North Korea Threatens The United States With Nuclear War


North Korean dictator Kim Jong-un has threatened the United States with ‘nuclear armageddon’ after Pyongyang resumed production of atomic bomb fuel in its top secret laboratory.

Jong-un sent out a barely-veiled threat against America, threatening to attack us with nuclear weapons “if the U.S. and other hostile forces” fail to put a halt to “hostile” foreign policy, various media reported Tuesday.


North Korea threatens the US with nuclear attack: Pyongyang warns it is ready to use weapons ‘at any time’ as it revamps atomic bomb fuel production plants

  • Director of North’s Atomic Energy Institute said scientists had made improvements to ‘guarantee reliability’ of nuclear deterrent
  • Comes a day after Pyongyang said it is ready to launch satellites aboard long-range rockets 
  • Latest sabre-rattling will escalate tensions between North, South and US

North Korean dictator Kim Jong-un has threatened the United States with nuclear armageddon after Pyongyang resumed production of atomic bomb fuel in its top secret laboratory.

The director of North Korea’s Atomic Energy Institute said the country was ready to counter any US hostility with ‘nuclear weapons any time’.

He said scientists had ‘made innovations day by day’ to ‘guarantee the reliability of the nuclear deterrent… as required by the prevailing situation’.


He said: ‘In the meantime, the US anachronistic hostile policy toward the DPRK that forced it to have access to the nuclear weapons has remained utterly unchanged and instead it has become all the more undisguised and vicious with the adoption of means openly seeking the downfall of the latter’s social system.’

The chilling declaration comes comes a day after Pyongyang said it is ready to launch satellites aboard long-range rockets to mark a key national anniversary next month.

A National Aerospace Development Administration director said the North has been making ‘shining achievements; in the space development field ahead of the 70th birthday of the Workers’ Party, saying scientists and technicians are pushing forward on a final development phase for a new earth observation satellite for weather forecasts.

‘Space development for peaceful purposes is a sovereign state’s legitimate right … and the people of (North Korea) are fully determined to exercise this right no matter what others may say about it,’ the director told Pyongyang’s official Korean Central News Agency. The world will ‘clearly see a series of satellites soaring into the sky at times and locations determined’ by the Workers’ Party.

The launches, if made, are certain to trigger an international standoff, with South Korea, Washington and other neighboring countries condemning past launches as disguised tests of the North’s long-range missile technology and Pyongyang making a furious response to the criticism.


North Korea has spent decades trying to perfect a multistage, long-range rocket. After several failures, it put its first satellite into space with a long-range rocket launched in late 2012. The UN said it was a banned test of ballistic missile technology and imposed sanctions. Experts say that ballistic missiles and rockets in satellite launches share similar bodies, engines and other technology.

An angry North Korea then conducted its third nuclear test in February 2013, inviting further international condemnation and sanctions.

Intelligence agencies believe that North Korea is working on measures to miniaturist it nuclear weapon so it could be mounted onto a rocket.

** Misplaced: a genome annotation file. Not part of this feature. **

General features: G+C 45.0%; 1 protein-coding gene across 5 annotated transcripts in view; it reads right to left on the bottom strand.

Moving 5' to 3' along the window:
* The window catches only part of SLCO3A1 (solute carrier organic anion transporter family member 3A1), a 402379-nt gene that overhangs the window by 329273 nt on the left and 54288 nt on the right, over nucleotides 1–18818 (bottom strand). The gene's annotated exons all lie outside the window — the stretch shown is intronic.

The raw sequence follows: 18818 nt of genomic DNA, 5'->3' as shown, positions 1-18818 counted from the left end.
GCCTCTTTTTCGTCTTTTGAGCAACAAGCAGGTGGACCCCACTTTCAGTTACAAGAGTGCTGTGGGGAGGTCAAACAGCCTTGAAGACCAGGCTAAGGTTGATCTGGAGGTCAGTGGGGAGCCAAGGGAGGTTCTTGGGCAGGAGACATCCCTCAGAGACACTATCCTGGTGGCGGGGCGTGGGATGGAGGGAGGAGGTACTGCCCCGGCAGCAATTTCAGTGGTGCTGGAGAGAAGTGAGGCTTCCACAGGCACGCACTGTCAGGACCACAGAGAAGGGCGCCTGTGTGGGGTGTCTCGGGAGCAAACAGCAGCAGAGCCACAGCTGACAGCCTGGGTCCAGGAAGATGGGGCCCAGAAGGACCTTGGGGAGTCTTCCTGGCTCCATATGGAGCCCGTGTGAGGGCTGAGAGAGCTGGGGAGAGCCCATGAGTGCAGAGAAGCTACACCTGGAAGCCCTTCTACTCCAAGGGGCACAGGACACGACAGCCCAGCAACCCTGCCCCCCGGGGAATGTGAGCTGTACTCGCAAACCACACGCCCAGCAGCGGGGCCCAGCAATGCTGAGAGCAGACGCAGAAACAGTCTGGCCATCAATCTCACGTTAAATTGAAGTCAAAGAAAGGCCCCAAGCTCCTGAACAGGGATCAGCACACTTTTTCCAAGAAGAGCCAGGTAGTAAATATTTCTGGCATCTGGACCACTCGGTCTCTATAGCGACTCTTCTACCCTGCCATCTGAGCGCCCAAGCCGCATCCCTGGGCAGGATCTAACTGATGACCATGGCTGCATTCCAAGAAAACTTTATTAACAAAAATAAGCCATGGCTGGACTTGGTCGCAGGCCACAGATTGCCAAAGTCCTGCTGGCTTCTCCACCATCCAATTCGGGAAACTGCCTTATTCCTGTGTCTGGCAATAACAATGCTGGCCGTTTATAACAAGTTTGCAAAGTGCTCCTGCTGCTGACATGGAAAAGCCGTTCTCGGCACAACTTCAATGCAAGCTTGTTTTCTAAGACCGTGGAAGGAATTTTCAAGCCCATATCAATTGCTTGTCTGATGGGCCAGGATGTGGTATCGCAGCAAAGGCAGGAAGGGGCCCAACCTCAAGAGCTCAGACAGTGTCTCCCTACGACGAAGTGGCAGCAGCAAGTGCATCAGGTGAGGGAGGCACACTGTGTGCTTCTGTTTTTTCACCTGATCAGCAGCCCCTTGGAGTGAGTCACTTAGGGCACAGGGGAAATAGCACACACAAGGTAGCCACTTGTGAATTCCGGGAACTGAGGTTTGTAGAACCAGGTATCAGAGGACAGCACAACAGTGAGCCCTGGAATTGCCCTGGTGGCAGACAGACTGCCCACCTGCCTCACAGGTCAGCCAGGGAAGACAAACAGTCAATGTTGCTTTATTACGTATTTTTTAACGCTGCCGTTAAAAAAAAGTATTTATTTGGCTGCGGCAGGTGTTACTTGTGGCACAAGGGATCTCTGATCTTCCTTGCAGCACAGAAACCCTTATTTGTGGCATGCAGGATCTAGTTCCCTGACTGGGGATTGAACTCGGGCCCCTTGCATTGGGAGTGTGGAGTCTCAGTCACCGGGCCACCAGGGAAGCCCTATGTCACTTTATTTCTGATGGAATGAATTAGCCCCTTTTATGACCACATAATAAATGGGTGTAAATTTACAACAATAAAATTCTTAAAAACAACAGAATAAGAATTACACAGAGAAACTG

North Korea insists that its space program is entirely peaceful as they only want to launch earth observation satellites.

However, these multi-stage rockets could be used as a nuclear weapon delivery system.

Washington sees North Korea’s pursuit of nuclear weapons and ballistic missiles as a threat to world security and to its Asian allies, Japan and South Korea.

The North’s announcement on Monday also raised doubt about recent signs of easing animosities between the rival Koreas, which have agreed to hold reunions next month of families separated by war. The two Koreas previously threatened each other with war in August in the wake of mine explosions blamed on Pyongyang that maimed two South Korean soldiers earlier in that month.


The Korean Peninsula remains in a technical state of war since the 1950-53 Korean War ended with an armistice, not a peace treaty. About 28,500 US troops are stationed in South Korea as deterrence against potential aggression from North Korea.

A Chinese government-backed think-tank is planning to host a forum on North Korea’s nuclear ambitions.

Talks between China, the United States, Russia, South Korea, Japan and North Korea collapsed in 2008 when the Pyongyang regime refused to allow international observers inspect its nuclear facilities.

Chinese Foreign Minister Wang Yi will address the gathering, the Foreign Ministry said in a short notice on its website, without saying who else will attend.

Ties between North Korea and its most important ally, China, have cooled since Kim Jong Un assumed power in Pyongyang and, in 2013, carried out a third nuclear test, in defiance of U.N. sanctions.

In 2005, North Korea reached an agreement with the United States, South Korea, China, Japan and Russia to suspend its nuclear program in return for diplomatic rewards and energy assistance.

North Korea has called for the resumption of the talks, but the United States and South Korea have said Pyongyang must first show it is serious about ending its nuclear program.

Photos:  Bing


  1. All the evil fat dough-boy has to do is call, President to President and talk to Barry Soweto. Ask Barry for nuclear power and Barry will give it to him. After all, Barry gave the Iranians nuclear power. They are shouting death to America. What is the problem in giving the North Koreans the power?


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